Enterprise Architecture (EA) is a critical part of IT strategy in any organization. However, just defining enterprise architecture doesn’t bring its true value of efficiency to the organization nor support for the organization’s strategic objectives. In the EA Assessment Framework 2.0 published by the Office of Management and Budget (OMB) in December 2005, three capability areas, Completion, Use, and Results are defined as primary objectives of every government agency’s EA program. It is clear that EA is not just an assignment for CIOs to document architecture standards for the agency—for the future value to be realized, it must be used to achieve results.”

Second, NIH identified 3 user segments that are each looking toward the architecture for satisfying different needs. (While the study views all three segments as belonging to EA, I believe that only the first is EA, while the other two are segment and solution architecture.)

  • Trend Finders—want to know “where we are going?” They are interested in understanding the current and future business and IT landscape. (I believe this equates to enterprise architecture and its focus on developing the as-is, to-be, and transition plan.)
  • Fit Seekers—want to know “Does it fit my projects?” They want to find a solution for the project. (I believe this equates to segment architecture and its focus on developing solutions at the line of business (LOB) level.)
  • Fixer-Doers—want to know “How to make it work?” They want to build, maintain, or support a project. (I believe this equates to solutions architecture and its focus on developing technical project solutions for the end-user.)

While the study posits that user segments are not mutually exclusive and that users can actually evolve from one segment to another (and of course this is possible in some cases), I believe that generally speaking the segments do represent unique architecture perspectives in the organizations (enterprise, segment, and solutions architectures as defined in the Federal Enterprise Architecture Practice Guidance, December 2006).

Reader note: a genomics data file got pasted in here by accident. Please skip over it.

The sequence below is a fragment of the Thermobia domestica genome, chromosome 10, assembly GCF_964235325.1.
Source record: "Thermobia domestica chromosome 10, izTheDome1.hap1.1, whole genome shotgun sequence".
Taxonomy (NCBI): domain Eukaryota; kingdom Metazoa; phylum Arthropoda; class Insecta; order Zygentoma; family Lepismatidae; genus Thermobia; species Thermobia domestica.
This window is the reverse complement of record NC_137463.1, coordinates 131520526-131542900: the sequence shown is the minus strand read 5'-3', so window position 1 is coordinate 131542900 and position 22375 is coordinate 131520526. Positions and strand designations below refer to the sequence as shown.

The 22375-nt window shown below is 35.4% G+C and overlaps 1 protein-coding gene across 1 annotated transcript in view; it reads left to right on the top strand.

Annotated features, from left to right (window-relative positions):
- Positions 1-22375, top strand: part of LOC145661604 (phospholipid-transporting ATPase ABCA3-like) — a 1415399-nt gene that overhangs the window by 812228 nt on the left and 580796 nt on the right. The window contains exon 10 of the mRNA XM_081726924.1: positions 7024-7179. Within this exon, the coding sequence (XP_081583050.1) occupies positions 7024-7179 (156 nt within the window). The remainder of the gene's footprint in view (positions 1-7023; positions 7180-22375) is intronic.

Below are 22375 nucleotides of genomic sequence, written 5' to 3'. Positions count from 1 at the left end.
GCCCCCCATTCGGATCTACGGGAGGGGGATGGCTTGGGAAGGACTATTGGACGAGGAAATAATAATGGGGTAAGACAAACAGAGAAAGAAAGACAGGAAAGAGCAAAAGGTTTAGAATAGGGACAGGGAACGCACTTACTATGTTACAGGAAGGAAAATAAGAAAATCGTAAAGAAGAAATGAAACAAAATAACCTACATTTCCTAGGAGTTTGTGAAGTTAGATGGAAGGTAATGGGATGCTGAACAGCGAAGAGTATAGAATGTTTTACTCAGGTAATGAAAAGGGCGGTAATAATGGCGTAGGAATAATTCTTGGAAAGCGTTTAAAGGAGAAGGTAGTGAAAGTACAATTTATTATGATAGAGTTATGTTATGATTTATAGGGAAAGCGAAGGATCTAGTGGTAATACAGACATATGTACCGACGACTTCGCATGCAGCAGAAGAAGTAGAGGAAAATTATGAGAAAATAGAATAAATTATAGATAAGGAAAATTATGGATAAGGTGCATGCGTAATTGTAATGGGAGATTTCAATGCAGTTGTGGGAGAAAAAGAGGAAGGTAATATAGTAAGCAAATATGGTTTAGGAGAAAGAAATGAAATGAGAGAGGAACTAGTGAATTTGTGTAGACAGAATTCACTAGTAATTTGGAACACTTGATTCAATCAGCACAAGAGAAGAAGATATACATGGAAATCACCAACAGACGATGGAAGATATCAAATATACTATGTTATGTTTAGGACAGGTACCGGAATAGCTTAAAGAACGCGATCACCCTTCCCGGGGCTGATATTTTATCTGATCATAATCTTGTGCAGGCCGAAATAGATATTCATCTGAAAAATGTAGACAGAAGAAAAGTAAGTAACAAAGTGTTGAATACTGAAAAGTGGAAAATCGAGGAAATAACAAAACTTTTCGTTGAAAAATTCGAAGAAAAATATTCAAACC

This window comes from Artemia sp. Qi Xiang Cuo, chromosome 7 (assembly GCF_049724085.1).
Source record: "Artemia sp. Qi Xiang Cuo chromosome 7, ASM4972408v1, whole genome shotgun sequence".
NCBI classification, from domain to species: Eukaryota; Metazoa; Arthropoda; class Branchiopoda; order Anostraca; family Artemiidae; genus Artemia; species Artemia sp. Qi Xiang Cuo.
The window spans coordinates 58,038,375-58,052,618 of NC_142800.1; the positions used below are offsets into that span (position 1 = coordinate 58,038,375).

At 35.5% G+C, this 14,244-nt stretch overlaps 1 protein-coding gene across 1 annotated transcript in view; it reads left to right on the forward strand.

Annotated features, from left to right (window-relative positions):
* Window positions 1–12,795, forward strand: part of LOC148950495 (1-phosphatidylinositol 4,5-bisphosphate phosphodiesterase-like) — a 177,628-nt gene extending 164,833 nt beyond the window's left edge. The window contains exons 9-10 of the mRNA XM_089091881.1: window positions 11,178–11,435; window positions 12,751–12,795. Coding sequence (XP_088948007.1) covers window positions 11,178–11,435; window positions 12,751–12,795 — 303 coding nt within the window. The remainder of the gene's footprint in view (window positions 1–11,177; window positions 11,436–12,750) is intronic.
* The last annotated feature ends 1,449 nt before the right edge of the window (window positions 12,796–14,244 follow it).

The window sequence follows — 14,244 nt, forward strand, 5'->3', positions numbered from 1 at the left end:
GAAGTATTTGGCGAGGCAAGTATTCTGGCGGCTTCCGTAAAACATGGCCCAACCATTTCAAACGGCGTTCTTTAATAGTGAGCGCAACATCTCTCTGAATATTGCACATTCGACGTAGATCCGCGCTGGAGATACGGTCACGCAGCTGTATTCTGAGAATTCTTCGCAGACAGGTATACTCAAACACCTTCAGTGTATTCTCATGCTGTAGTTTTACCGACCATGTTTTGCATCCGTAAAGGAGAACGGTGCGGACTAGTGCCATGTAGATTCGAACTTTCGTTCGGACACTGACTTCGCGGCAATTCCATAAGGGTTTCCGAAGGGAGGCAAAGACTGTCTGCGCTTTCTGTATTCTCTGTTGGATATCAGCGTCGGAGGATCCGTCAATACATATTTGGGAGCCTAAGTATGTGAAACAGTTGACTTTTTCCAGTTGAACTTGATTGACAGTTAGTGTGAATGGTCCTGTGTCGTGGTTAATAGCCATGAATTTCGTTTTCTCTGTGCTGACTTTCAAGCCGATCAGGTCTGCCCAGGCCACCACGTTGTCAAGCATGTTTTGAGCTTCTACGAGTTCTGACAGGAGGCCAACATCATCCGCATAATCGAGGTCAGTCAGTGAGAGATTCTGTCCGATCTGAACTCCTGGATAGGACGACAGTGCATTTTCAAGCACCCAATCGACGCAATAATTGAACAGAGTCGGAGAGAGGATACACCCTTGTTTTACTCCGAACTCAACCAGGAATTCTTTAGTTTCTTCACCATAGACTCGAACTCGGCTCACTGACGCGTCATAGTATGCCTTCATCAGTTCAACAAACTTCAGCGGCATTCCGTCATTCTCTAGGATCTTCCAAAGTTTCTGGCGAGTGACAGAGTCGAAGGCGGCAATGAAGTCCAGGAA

In summary, architecture users are looking to understand the big picture (the EA and IT strategic plan), justify decisions (develop segment architectures that are ‘justified’ by aligning to and complying with the overall EA), and make it work (develop solutions architecture using technical details from the enterprise and segment architectures).

User-centric EA can satisfy the various segment needs by following the opportunities identified in the study to improve EA use. These are as follows (modified to more accurately represent what I believe is their correct application to users.)

For trend seekers/EA:

  • Show the big picture—high-level, non-technical information about the EA (this equates to EA profiles) and the direction of overall business and IT initiatives (this is the business, EA, and IT strategic plans)
  • Provide access to the source—ways to find more information and points of contact

For fit-seekers/segment solutions:

  • Lead to the right information—clear guidance through understandable nomenclature and information structure
  • Provide proof—through IT investment Review Board and EA reviews that include findings and recommendations.

For fixer-doers/solutions architecture:

  • Give specifics for immediate help—through more detailed EA models and inventories as well as SDLC job aids.

For all:

  • Share and enhance—capture performance metrics on EA program and products, especially use of EA information and governance services.

At the end of the day, EA needs to fulfill user’s requirements and empower them to leverage use of the information and services.